Ida Red (2021, dir. John Swab)

Tulsa-based criminals work to raise the money to get a matriarch out of prison before she dies. Not-bad 2010-set noir drama with action elements. Does plenty of things seen elsewhere (from Heat to Hell or High Water) but has its own decent vibe, a fine cast of character actors, and some quirky moments. Swab remains a talent to keep an eye on.

Here’s the trailer.

Monster Hunter (2020, dir. Paul WS Anderson)

An army ranger is transported to another dimension, where she must battle giant creatures. Okay and often handsome video game franchise adaptation, efficiently-enough riffing on everything from Aliens to Beetlejuice via Starship Troopers: well-tailored for an international action market, if a touch po-faced in execution for the most part.

Here’s the trailer.

The Strangers: Prey at Night (2018, dir. Johannes Roberts)

A dysfunctional family on a trip to relatives encounters murderous masked teens. Competent slasher sequel which benefits from a decent cast and some strong moments, but that doesn’t really add anything to its predecessor. A lighter touch makes the flick more accessible, but this might not be what’s quite needed here.

Here’s the trailer.

Jungle Cruise (2021, dir. Jaume Collet-Serra)

A scientist-adventurer and an irascible tugboat captain journey up the Amazon in search of a fabled tree. Labourious action-fantasy cribbing from allsorts: The African Queen, Aguirre: Wrath of God, various Pirates of the Caribbean flicks, the Brendan Fraser iteration of The Mummy. Not great, and a disappointment from the usually sure Collet-Serra.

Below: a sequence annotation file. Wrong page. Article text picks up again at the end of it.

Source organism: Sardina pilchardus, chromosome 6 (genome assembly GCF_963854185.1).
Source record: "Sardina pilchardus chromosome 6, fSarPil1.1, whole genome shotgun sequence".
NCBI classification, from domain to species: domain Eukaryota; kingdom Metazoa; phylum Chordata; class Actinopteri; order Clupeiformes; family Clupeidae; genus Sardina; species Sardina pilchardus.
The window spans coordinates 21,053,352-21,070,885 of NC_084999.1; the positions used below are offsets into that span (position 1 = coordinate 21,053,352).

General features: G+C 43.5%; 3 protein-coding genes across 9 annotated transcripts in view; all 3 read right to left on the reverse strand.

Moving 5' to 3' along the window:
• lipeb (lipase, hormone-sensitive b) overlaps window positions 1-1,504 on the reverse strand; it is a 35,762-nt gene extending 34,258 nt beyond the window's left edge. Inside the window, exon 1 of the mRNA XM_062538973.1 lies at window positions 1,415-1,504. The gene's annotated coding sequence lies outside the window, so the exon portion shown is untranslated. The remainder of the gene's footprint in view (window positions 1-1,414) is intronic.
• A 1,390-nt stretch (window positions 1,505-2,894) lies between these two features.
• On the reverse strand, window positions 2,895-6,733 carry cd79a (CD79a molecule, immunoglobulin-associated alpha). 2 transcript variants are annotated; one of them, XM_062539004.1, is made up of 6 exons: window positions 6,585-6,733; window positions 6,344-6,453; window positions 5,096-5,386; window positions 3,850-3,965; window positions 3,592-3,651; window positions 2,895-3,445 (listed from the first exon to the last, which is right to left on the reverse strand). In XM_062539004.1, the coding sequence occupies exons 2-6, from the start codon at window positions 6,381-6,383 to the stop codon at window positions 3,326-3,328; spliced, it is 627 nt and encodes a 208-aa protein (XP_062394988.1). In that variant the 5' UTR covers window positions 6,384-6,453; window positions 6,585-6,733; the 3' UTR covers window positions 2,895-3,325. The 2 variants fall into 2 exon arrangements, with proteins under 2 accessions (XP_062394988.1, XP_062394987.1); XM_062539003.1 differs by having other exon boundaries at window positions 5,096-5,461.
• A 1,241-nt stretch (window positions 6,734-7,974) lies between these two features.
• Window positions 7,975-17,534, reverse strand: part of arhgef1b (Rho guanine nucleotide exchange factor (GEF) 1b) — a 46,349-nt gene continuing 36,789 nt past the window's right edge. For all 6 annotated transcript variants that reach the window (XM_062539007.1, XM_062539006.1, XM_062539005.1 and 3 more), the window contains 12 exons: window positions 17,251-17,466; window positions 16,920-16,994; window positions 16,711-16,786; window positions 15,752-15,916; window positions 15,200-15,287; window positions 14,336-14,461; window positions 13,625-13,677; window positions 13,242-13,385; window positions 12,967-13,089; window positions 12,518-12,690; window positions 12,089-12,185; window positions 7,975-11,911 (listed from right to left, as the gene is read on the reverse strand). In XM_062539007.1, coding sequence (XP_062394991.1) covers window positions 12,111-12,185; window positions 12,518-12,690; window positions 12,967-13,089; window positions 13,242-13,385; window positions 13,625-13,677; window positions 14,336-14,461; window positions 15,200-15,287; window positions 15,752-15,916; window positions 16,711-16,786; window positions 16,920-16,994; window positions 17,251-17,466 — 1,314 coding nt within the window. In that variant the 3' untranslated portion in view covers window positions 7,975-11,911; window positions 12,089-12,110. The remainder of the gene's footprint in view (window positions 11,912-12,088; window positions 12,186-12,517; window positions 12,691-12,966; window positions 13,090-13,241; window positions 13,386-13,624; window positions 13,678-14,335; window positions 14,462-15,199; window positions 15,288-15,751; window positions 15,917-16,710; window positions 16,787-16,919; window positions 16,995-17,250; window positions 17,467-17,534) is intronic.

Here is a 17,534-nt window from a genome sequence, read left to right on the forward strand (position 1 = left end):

Here’s the trailer.

The Marksman (2021, dir. Robert Lorenz)

A struggling rancher takes a Mexican boy to Chicago, pursued by vengeful cartel members. Straightforward but effective thriller with action elements, with the feel of a Clint Eastwood vehicle that got recast. No surprises, but not bad in its way, and with a couple of lovely supporting performances.

Here’s the trailer.

Chungking Express (1994, dir. Wong Kar Wai)

Two stories in the same part of Hong Kong, both featuring lovelorn cops. Splendid postmodern comic romance with thriller asides: a love letter to the sidestreets, drawing on the 60s French New Wave and 80s Cinema du Look in more-or-less equal measure. Recommended.

Here’s the trailer.

400 Bullets (2020, dir. Tom Paton)

Two soldiers protect a case of missile chips against superior opposition. OK low-budget military actioner that doesn’t quite maximise its potential to do Assault On Precinct 13 in Afghanistan. Still, there’s some promise in the handling of limited resources, and there’s more to come from the talented Jean-Paul Ly.

Here’s the trailer.

Riders of Justice [AKA Retfærdighedens Ryttere] (2020, dir. Anders Thomas Jensen)

A soldier teams up with three data specialists to get revenge for his wife’s death. What sets itself up as a straightforward action thriller quickly develops into a black comedy that’s touching, outrageous, and daring in all kinds of ways. Highly recommended.

Old (2021, dir. M Night Shyamalan)

A remote beach has the power to age humans dramatically: holidaying strangers race against time to escape. Good-looking if at-times awkward Twilight Zone-ish yarn with horror elements. Not sure the movie plays wholly fair with its resolution, but there’s an OK one-time watch here.

Here’s the trailer.

Halloween Kills (2021, Dir. David Gordon Green)

Utterly dreadful and unnecessary sequel to the 2018 Halloween sequel-reboot. Michael Myers carves up more scared people in Haddonfield including the dregs of the 1978 original film cast. So unbelievably stupid it beggars belief. Painful even for hardcore fans.

Halloween Kills (2021, Dir. David Gordon Green) Utterly Crap – Avoid!